Finally, Mayor Marty Walsh speaks. He talks about how his experience of alcoholism chimes with the sense of dislocation and stress that returning veterans must feel. He’s speaking extemporaneously. The comparison is in no way gratuitous or self-serving. This isn’t a politician talking to voters. It’s one human being who’s suffered talking to other human beings who’ve suffered even more.
The Government Center delve unfolds in a series of chapter-esque meanders between the micro and macro with plenty of shots of Boston’s iconic skyline and landmarks to root you. The rendering should make plenty of Beantowners proud and Walsh, seemingly ever aware of the camera, comes off crisp, progressive and inclusive — a shining illumination that may pose something of an extra hurdle for upcoming challenger Michelle Wu and others.
When I saw City Hall for the first time this summer, smack dab at the center of the pandemic, I was initially perplexed by its lack of explicit befuddlement at the political leaders it depicts; I was, at the moment, craving more of the bitter irony Wiseman let seep into many of his early films. Then the election happened; Biden won. And that punctuating question, about the efficacy of well-meaning Democrats, became much more resonant. City Hall’s barely adorned and adamantly unruffled depiction of Walsh’s Boston precedes the Covid era and election season — only barely. These problems are inseparably tied up in the questions raised, the humanity witnessed, the limits exposed by this movie. A case in point: As of this writing, Mayor Walsh is among the names circling President-elect Biden’s incumbent cabinet. On its surface, in so many ways, City Hall could read as an endorsement. But politics aren’t that simple — and Wiseman’s movie most certainly isn’t, either.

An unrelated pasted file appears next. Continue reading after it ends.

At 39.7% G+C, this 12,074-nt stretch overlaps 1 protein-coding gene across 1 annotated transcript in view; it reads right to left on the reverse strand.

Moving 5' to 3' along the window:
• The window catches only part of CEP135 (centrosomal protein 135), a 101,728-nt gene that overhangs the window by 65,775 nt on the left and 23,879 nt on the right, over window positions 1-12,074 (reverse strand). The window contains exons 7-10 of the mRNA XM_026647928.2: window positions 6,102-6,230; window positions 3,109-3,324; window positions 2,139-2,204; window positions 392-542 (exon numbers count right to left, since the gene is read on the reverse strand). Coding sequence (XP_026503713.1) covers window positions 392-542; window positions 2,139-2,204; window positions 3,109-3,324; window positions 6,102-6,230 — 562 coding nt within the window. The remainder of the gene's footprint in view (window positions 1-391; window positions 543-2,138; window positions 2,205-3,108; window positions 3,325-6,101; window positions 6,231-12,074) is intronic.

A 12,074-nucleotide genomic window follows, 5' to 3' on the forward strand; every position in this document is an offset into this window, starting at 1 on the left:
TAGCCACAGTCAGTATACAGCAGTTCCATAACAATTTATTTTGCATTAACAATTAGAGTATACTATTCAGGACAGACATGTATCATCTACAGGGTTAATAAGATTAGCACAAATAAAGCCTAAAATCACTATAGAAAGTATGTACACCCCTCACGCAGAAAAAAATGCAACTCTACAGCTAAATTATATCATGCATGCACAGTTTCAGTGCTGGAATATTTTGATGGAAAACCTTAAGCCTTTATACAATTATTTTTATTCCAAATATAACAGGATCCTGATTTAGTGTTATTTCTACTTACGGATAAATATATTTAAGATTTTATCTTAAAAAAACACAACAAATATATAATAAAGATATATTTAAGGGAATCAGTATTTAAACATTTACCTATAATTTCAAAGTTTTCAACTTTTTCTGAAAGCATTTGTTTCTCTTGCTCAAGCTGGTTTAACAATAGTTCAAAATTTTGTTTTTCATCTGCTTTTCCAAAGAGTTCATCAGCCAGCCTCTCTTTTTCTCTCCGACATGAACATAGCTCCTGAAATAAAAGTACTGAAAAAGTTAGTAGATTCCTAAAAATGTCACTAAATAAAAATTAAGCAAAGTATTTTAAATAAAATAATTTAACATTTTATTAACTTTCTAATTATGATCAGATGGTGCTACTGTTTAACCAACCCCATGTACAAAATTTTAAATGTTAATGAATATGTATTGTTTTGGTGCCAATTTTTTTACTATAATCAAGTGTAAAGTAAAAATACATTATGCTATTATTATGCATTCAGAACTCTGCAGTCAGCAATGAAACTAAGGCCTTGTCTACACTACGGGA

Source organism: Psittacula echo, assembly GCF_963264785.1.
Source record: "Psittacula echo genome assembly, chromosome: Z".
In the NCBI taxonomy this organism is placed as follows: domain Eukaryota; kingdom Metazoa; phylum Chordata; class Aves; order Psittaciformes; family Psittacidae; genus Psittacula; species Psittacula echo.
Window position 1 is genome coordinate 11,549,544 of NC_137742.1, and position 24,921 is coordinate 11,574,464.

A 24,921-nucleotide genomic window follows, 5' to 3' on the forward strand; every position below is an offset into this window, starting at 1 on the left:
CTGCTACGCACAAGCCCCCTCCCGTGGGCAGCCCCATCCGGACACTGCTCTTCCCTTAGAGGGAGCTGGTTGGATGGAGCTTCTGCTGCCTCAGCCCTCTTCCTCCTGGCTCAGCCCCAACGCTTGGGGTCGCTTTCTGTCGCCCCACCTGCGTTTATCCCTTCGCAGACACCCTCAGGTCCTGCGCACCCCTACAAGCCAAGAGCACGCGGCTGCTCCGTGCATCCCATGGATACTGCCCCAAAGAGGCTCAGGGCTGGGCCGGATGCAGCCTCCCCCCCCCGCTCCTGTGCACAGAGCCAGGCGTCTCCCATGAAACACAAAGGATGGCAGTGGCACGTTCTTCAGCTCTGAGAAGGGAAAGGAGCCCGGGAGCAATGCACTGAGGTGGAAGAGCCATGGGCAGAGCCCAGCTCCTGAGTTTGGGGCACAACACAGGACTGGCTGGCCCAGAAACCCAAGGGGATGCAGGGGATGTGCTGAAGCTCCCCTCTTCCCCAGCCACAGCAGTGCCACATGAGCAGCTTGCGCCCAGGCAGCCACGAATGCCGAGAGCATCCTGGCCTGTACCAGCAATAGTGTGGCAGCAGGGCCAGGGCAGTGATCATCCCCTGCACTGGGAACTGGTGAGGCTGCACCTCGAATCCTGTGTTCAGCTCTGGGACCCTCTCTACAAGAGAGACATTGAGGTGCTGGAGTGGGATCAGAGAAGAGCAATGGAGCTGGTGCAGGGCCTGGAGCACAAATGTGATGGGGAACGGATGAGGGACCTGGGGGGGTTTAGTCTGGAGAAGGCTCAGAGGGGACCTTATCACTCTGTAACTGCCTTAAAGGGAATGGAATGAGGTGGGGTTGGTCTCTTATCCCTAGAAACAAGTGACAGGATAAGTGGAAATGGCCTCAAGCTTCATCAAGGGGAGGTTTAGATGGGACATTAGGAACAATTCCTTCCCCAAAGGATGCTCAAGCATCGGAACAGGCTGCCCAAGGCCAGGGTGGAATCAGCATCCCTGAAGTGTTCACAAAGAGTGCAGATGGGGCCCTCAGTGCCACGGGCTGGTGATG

City Hall is sort of like watching a puzzle being put together in real time (it's over four hours!), only the pieces are people, meetings, ideas and industries, and the final picture is of a stable democracy.
In responding to inevitable speculation that his choice to focus on the boldly anti-Donald Trump Mayor Walsh (who declared Boston a “sanctuary city” for undocumented people) was, itself, a political statement, Wiseman noted, revealingly, “ ‘City Hall’ is an anti-Trump film because the mayor and the people who work for him believe in democratic norms. They represent everything Donald Trump doesn’t stand for.”
Funny story about how the film came to be made. Yvonne is the Mayor's assistant, and she sorts his mail. She makes piles. She'll say, "oh this one is housing, so it's for Sheila." "This one is veterans, so it's for the commissioner." "This one is weird and I don't know what to do with it, so it's for Joyce." And that's how Fred Wiseman's letter got into my hands. Of course I rolled my eyes when she handed it to me. Then I looked at it. "Hi, my name is Frederick Wiseman and I am a filmmaker..." I shrieked, "Oh my God, Yvonne, do you know what this is?" She just laughed. I then called the five whole people in City Hall who would understand why I was so excited, because I would need backup to convince everyone this was a good idea. And that's what we did! In the process, we indoctrinated a few of the younger City Hall folks, who are now BIG Fred fans for life. So, I won't complain ever again if Yvonne brings me the weird mail.